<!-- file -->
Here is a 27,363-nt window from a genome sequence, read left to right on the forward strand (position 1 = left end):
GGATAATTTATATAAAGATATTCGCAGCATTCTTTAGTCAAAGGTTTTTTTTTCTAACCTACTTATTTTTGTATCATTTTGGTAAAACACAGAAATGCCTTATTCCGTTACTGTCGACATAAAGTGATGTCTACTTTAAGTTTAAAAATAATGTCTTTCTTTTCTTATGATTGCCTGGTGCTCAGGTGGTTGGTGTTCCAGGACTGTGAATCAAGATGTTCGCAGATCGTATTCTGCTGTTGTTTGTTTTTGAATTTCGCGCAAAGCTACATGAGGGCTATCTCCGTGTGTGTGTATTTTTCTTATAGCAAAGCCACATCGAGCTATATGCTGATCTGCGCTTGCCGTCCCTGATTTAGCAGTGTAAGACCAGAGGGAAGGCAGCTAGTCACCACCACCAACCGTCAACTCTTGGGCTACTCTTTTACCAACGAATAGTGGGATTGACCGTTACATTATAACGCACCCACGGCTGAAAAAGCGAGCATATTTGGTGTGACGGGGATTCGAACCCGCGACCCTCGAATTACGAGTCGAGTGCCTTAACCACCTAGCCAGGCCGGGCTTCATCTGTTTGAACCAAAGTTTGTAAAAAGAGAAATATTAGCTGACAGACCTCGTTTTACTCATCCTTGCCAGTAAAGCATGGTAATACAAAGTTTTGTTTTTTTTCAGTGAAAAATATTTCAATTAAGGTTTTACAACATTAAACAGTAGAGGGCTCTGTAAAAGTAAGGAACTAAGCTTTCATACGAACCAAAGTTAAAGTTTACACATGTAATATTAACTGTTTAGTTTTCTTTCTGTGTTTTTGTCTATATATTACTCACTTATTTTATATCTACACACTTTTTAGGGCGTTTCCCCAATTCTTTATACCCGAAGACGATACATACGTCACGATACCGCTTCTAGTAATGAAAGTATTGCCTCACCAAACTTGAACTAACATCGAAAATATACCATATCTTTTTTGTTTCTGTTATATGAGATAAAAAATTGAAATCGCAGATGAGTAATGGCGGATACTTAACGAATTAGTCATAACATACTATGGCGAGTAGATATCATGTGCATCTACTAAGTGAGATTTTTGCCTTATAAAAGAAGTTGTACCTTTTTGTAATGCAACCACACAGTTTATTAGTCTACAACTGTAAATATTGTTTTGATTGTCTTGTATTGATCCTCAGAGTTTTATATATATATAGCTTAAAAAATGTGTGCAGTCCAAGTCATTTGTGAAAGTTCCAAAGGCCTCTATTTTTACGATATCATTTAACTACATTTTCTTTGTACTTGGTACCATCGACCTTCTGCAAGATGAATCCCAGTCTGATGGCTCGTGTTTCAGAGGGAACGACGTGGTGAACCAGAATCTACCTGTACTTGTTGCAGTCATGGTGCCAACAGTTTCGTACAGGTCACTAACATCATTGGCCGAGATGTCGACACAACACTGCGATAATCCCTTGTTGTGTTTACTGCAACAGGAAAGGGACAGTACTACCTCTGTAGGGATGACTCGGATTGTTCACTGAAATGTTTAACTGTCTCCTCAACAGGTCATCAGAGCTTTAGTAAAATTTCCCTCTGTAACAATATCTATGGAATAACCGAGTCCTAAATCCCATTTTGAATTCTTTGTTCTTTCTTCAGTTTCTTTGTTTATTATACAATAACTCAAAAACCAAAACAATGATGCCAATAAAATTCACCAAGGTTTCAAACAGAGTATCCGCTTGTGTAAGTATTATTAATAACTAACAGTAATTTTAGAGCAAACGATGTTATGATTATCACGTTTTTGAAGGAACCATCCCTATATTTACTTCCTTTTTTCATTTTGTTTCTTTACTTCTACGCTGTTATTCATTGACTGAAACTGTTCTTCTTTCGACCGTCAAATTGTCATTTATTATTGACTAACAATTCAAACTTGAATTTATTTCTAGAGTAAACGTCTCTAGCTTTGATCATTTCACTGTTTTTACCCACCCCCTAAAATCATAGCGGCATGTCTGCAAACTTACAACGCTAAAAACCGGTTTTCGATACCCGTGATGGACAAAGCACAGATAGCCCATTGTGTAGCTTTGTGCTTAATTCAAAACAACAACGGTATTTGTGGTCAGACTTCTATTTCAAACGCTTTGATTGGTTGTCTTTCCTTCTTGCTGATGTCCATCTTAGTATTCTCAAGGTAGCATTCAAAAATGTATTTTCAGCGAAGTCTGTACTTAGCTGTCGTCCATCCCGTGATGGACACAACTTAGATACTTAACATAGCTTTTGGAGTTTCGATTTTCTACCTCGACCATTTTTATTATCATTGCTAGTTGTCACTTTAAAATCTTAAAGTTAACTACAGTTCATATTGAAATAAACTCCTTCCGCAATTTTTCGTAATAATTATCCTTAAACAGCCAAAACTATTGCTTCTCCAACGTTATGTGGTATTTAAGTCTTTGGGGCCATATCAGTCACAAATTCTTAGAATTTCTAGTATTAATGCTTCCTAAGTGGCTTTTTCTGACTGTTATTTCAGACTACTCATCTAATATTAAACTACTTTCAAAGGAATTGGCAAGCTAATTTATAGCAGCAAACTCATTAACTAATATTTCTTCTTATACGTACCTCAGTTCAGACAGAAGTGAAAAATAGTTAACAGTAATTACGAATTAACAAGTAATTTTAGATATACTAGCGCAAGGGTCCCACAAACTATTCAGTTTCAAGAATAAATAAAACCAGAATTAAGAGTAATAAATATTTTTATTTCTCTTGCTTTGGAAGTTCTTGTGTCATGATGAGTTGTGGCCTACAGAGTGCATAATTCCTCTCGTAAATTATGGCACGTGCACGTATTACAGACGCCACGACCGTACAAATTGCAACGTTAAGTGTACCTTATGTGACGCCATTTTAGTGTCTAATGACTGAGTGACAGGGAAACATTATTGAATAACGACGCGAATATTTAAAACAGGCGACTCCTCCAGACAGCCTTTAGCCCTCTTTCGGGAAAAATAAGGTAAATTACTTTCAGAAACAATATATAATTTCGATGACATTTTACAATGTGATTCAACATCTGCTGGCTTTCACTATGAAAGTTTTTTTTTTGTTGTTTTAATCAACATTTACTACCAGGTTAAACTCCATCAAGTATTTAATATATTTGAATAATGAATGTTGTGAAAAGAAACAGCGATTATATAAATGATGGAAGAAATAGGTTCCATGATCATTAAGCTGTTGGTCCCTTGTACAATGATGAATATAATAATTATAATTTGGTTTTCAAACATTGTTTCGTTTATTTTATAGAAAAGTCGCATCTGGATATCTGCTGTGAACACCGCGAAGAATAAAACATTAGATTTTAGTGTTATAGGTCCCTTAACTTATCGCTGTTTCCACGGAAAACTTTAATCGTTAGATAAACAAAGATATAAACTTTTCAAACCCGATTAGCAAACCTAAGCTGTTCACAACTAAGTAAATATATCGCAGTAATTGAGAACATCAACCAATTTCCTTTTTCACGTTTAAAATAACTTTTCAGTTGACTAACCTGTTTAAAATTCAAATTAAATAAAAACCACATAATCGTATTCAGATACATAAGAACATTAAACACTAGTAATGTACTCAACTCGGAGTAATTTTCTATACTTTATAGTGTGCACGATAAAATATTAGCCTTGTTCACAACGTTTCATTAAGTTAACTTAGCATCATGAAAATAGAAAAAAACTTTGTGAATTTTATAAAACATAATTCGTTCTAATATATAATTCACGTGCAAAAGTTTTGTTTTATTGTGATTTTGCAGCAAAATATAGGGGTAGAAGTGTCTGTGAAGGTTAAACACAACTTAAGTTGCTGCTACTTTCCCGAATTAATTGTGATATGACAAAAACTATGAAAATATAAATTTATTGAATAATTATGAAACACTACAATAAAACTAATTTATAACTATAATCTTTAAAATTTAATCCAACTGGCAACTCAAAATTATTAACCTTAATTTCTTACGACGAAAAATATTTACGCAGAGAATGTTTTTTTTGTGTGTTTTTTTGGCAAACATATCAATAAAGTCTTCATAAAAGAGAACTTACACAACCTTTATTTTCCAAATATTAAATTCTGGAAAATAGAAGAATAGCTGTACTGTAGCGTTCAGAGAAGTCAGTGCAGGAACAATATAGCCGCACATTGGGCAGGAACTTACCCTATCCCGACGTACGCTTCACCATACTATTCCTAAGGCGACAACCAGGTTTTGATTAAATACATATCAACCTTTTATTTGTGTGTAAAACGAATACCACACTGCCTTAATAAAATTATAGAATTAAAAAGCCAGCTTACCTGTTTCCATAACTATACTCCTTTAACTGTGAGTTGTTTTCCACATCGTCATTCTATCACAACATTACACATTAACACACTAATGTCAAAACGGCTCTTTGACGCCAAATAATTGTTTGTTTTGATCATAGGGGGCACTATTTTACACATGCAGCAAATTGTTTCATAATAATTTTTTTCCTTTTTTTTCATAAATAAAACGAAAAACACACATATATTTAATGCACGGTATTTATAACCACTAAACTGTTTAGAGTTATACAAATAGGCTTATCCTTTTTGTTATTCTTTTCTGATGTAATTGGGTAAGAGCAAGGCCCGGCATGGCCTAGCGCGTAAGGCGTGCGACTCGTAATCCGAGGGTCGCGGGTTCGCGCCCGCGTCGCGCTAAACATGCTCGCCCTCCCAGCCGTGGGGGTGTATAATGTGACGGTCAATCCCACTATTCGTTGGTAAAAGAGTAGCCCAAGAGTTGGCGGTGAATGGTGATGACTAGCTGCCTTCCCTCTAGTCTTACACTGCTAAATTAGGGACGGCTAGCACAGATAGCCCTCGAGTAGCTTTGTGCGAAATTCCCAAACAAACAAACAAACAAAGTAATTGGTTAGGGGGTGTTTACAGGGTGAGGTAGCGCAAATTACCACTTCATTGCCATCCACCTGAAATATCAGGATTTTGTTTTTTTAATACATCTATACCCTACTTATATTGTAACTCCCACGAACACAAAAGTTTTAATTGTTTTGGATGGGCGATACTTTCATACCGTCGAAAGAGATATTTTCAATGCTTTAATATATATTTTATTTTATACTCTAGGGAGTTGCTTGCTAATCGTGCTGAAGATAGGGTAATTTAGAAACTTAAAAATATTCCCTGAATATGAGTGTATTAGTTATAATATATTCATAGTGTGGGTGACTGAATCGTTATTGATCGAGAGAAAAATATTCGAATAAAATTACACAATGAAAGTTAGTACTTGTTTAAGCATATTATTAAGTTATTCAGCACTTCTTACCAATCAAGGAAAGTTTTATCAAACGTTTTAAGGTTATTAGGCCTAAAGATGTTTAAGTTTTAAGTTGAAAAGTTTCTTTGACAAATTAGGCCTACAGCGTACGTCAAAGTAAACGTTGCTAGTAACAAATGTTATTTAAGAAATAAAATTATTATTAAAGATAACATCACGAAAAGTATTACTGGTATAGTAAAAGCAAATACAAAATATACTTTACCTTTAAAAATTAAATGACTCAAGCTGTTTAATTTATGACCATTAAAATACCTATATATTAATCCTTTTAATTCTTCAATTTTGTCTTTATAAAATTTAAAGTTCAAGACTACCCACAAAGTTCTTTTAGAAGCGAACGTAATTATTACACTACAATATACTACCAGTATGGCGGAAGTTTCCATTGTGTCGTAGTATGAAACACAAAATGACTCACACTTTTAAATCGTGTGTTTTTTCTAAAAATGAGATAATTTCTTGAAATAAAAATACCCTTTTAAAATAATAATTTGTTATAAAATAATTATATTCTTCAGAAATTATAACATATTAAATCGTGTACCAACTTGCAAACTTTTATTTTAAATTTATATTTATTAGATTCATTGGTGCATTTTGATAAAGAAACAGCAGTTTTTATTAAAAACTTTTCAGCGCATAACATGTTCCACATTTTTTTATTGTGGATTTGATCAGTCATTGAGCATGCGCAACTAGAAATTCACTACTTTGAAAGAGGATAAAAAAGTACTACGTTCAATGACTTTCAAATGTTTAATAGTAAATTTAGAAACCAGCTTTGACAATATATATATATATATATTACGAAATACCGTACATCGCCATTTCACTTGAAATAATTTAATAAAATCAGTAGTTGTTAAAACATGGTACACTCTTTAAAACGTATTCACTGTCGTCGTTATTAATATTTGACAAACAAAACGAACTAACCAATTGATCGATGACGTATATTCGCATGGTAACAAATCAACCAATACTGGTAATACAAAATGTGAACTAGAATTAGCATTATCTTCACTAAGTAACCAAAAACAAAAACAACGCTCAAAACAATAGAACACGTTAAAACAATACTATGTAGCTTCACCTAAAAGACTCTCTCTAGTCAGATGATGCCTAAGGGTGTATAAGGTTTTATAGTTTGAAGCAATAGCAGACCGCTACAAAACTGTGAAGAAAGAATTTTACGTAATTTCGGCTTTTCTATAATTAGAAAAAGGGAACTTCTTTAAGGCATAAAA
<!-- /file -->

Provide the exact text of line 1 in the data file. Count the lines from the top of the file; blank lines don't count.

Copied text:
Here is a 27,363-nt window from a genome sequence, read left to right on the forward strand (position 1 = left end):